Eight billion people inhabit the earth. A billion of those (give or take) woke up this morning with the Super Bowl on their mind. That’s the bad news. The good news is: seven billion didn’t.
Furthermore, three people (give or take) woke up this morning with Charles Darwin and Abraham Lincoln on their mind. I’m one of those. No offense, but I’m pretty sure you’re not.
Today is the birthday of Darwin and Lincoln. Birthday twins. Both born in 1809. Both “saints” in my book.
Darwin was born in a manor in Shrewsbury, England. Lincoln in a cabin in Hardin County, Kentucky. One is known for evolution; the other for emancipation.
It doesn’t matter where you start, it matters where you finish.
That Darwin and Lincoln share a birth date is, of course, coincidental, as is the shared death dates of John Adams and Thomas Jefferson—July 4, 1826, the 50th anniversary of the Declaration of Independence, which both had signed. Adams died in Quincy, Massachusetts. Jefferson in Charlottesville, Virginia. That’s certainly an odd coincidence, but I’m not interested in death day twins.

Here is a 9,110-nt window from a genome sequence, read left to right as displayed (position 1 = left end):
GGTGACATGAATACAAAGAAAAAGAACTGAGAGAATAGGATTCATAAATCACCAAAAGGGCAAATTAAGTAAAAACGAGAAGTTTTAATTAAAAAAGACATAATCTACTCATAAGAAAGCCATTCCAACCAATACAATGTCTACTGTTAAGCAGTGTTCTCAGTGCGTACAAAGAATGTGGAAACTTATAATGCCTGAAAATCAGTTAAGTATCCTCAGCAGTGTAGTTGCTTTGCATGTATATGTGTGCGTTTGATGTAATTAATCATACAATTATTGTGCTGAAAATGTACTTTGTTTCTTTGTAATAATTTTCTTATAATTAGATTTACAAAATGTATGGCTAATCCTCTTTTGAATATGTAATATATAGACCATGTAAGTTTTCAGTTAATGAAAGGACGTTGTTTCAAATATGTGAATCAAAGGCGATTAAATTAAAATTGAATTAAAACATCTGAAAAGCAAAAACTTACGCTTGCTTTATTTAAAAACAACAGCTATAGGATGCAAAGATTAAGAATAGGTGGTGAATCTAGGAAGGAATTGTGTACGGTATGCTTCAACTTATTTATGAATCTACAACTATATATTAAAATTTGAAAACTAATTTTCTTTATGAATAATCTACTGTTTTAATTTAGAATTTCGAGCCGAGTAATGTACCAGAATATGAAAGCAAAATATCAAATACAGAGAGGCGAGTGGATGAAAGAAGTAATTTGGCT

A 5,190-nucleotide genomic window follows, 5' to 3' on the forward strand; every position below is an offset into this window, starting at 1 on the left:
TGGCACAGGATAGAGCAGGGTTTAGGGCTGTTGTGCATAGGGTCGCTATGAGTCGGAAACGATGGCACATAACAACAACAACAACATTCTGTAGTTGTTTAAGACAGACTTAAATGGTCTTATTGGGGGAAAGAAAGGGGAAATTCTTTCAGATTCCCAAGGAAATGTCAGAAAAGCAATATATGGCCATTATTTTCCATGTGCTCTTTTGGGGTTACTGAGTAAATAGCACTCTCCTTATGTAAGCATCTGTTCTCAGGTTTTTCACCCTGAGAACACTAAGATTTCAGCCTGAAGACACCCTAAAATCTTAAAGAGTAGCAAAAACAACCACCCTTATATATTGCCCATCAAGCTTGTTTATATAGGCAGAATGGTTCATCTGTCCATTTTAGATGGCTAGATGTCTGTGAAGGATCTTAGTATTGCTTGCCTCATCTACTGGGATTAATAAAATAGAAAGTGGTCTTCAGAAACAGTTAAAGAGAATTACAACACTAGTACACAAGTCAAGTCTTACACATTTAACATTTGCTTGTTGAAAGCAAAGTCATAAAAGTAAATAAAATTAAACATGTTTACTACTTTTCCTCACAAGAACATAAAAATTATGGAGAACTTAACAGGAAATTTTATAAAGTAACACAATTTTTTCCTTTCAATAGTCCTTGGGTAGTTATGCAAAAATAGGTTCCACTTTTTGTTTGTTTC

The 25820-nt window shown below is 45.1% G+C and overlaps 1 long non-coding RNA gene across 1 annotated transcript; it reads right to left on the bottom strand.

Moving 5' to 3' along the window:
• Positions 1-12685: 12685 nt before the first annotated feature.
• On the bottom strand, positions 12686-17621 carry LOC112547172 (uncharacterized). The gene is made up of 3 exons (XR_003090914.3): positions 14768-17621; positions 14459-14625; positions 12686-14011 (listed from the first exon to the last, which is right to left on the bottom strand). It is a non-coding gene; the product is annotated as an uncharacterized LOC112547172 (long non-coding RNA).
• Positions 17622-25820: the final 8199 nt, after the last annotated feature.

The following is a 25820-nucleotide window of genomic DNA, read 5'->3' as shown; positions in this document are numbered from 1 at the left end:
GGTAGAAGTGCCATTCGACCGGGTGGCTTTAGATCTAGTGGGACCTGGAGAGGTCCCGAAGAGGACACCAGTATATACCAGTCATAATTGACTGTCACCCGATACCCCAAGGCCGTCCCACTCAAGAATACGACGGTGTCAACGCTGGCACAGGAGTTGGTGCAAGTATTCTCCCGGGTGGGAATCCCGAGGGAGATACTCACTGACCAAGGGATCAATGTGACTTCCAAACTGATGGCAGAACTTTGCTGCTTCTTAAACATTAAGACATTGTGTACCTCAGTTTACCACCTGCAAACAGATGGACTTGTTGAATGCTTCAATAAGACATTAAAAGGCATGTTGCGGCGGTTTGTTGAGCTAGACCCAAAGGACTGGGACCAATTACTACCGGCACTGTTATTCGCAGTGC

I looked up “famous birthday twins.”
Angelina Jolie & Russell Brand, June 4, 1975. Pol Pot & Malcolm X, May 19, 1925. Michael Jordan & Larry the Cable Guy, February 17, 1963. Marilyn Monroe & Andy Griffith, June 1, 1926. Lenny Bruce & Margaret Thatcher, October 13, 1925. Newt Gingrich & Barry Manilow, June 17, 1943. Van Morrison & Itzhak Perlman, August 31, 1945. Rudy Giuliani & Gladys Knight, May 28, 1944. And that’s just a sampling from a long list.
I figured I must have a famous birthday twin.
I searched July 5, 1947, to see who my famous birthday twin might be. I scrolled down. July 2 Larry David. July 3 Dave Barry. (So far so good.) July 4 Morganna Roberts, baseball’s “kissing bandit.” (Not so good). July 5. Blank. (What?!) July 6 Lance Clemons, baseball player. It seemed every July 1947 date had a famous name but one: July 5.
Okay, so I don’t have a famous birthday twin. But I will tell you that Shohei “the Next Babe Ruth” Ohtani was born on July 5th. And, as it turns out, we’re a lot alike. Famous ballplayers.
I was selected to the Youngstown Little League All-Star team when I was 12. Ohtani’s an All-Star, too. In the big leagues, of course. But let’s not quibble.
It matters where you finish.
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PS. Due to a technical glitch some of you did not receive last week’s post: THE LOVE QUESTION. If you’d like to read it, click here.